Swift Developments is a hand-curated newsletter containing a weekly selection of the best links, videos, tools and tutorials for people interested in designing and developing their own apps using Swift.
Although release notes remain one of the best ways for developers to tell users about changes in their app if you scan through app updates on the store you’ll commonly see release notes containing comments such as “Bug Fixes” or “Minor Updates” and little else. In this article @AmyNordrum dives into this topic, highlighting some of the app developers that work hard to buck this trend and looking at just what goes into writing a great set of release notes for an app.
App Store Search Ads remain a big opportunity for developers wishing to promote their apps within the store and can be a great investment for those wishing to increase their apps visibility. If you’re looking to get started, this article from the team at @AppPartner provides some useful tips for creating your Search Ad and also provides a link to step-by-step tutorial video from the team at @incipiaco that shows you how to get things setup.
Looking to expand your horizons and break out of the Apple ecosystem to use Swift on Linux? @dimitryz has written a nice step-by-step guide on how to get things setup on Ubuntu 17.04 that’s a good place to start.
Dependency management is one of the biggest challenges that faces you when designing object-oriented software and due care, your code base can quickly turn into an unmaintainable mess. Over the years though a number of best practices have proven effective at combating this decline, practices such as encapsulation, single responsibility principle and preferring composition over inheritance. In this article, @alp.avanoglu provides an introduction to these ideas and provides some nice examples of how to apply them to your own code.
This week, Apple have published another article on their machine learning blog, this time on the topic of on-device deep learning for face detection. It’s a fascinating, although somewhat advanced, read and provides a number of insights into how face detection works on iOS devices.
If you’re looking for a state management pattern for your app, this article from @mminer might be worth checking out. In it, Matthew uses Redux and RxSwift to construct a simple state management architecture along with associated observable streams for propogating state changes to observers. It’s a little suprising at how easy it is.
Although Swift’s force unwrapping operator is a necessary evil within the language, especially when working with Objective-C APIs, as a community we’ve generally learnt to avoid using them as much as possible in our production code. With test code we often see these standards relaxed though, an approach that often leads to problems down the line. In this article, @johnsundell aims to save you from some of this pain by providing some useful techiques that you can use to maintain the same level of quality in your test code as you do in your production code.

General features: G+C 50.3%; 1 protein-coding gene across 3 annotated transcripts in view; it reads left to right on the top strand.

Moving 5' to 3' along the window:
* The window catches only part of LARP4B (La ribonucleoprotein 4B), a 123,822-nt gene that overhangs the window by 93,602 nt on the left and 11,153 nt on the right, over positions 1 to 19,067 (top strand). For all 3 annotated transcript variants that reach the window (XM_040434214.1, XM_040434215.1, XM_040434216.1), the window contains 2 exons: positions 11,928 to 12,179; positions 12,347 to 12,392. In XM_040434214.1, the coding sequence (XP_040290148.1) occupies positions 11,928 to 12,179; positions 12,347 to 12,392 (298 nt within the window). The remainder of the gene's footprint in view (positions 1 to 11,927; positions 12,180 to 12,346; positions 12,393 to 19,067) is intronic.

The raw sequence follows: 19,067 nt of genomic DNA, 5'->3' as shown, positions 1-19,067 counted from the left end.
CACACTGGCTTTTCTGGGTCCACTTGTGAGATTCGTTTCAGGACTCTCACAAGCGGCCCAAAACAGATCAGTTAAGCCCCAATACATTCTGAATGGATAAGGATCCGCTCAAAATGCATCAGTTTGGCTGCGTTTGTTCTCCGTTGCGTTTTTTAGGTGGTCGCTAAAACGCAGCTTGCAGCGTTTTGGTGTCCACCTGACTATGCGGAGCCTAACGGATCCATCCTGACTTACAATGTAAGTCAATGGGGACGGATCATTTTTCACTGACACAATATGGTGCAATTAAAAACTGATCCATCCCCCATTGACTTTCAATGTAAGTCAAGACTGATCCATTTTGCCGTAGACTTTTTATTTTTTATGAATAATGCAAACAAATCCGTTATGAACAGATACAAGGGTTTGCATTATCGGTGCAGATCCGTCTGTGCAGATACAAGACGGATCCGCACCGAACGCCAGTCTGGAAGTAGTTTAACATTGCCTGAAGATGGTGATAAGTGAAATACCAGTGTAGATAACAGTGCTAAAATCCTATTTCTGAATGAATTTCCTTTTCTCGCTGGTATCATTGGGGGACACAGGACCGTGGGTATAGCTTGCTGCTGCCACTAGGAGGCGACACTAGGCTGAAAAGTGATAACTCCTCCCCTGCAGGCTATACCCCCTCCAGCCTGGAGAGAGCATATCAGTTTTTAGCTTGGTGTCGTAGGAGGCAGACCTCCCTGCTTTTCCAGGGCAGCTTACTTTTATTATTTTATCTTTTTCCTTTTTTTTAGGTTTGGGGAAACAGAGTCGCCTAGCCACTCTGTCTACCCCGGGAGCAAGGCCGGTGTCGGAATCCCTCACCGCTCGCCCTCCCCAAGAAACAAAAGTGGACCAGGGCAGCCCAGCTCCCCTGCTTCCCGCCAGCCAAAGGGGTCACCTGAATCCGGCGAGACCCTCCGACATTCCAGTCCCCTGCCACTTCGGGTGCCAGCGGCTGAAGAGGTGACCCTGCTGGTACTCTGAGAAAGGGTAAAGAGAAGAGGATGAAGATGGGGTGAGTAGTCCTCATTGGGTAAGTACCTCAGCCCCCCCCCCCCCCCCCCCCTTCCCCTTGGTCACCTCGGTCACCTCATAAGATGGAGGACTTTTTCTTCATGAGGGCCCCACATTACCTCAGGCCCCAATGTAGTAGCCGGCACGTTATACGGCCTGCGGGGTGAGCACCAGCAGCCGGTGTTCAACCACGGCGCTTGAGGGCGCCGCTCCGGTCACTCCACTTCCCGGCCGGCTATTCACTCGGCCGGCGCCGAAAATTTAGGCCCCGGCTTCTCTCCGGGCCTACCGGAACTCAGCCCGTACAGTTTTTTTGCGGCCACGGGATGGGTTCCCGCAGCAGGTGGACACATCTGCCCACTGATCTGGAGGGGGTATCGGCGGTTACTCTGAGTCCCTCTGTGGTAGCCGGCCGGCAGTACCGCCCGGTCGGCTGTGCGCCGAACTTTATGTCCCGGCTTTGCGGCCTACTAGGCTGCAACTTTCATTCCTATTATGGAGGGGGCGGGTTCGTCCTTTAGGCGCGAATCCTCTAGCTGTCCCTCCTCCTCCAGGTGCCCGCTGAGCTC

If you commonly use @IBDesignable in your Xcode projects to get real-time rendering or your custom controls inside Interface Builder, you may have noticed that Xcode sometimes triggers a re-build of your code without you asking. In general this is done to render these custom views inside Interface Builder, but sometimes this can get a little out of hand. In this article @arekholko explains how to reign in some of Xcode’s enthusiasm.
If you’ve taken the leap with MVVM and functional reactive programming, it’s not uncommon to want to trigger signals based on
UIApplication lifecycle events. Rather than relying on signal binding or method swizzling, RxLifeCycle by @onmyway133 provides a more convenient, compositional, approach to observing these lifecycle events.
SwiftyMocky by @MakeAWishFoundation is a light-weight, strongly typed Mockito-like mocking framework to help improve the unit testing experience. Using Sourcery under the hood, it can save you time by auto-generating mock implementations for you and supports all the standard mocking framework behaviours you might expect such as verifying that mocked methods have been invoked and specifying different return values for attributes.
With the ARKit-based apps on the rise and users increasingly wanting to share their views into those augmented worlds with friends, ARVideoKit by @iAFapps might be worth a look as it lets you easily capture photos, live photos and GIFs for your ARKit-based apps.
With so many great videos coming out this week I had a real job trying to pick which to include in this weeks issue. With that said, we’ll kick of this week with this bumper collection from this years iOS Conference SG 2017. There’s some great talks and a wide range of topics to choose from so it’s worth spending a bit of time to browse through and see what catches your eye.
As technology continues to evolve, how often do you stop to think about the ethics of the apps and technology that you are building? In this humourous, thought provoking, and sometimes terrifying talk, @pfj discusses some of the ethical decisions surrounding these advancing technologies and looks at some of the difficult decisions society will be faced with in our not-so distant future. Great talk to round off this weeks issue!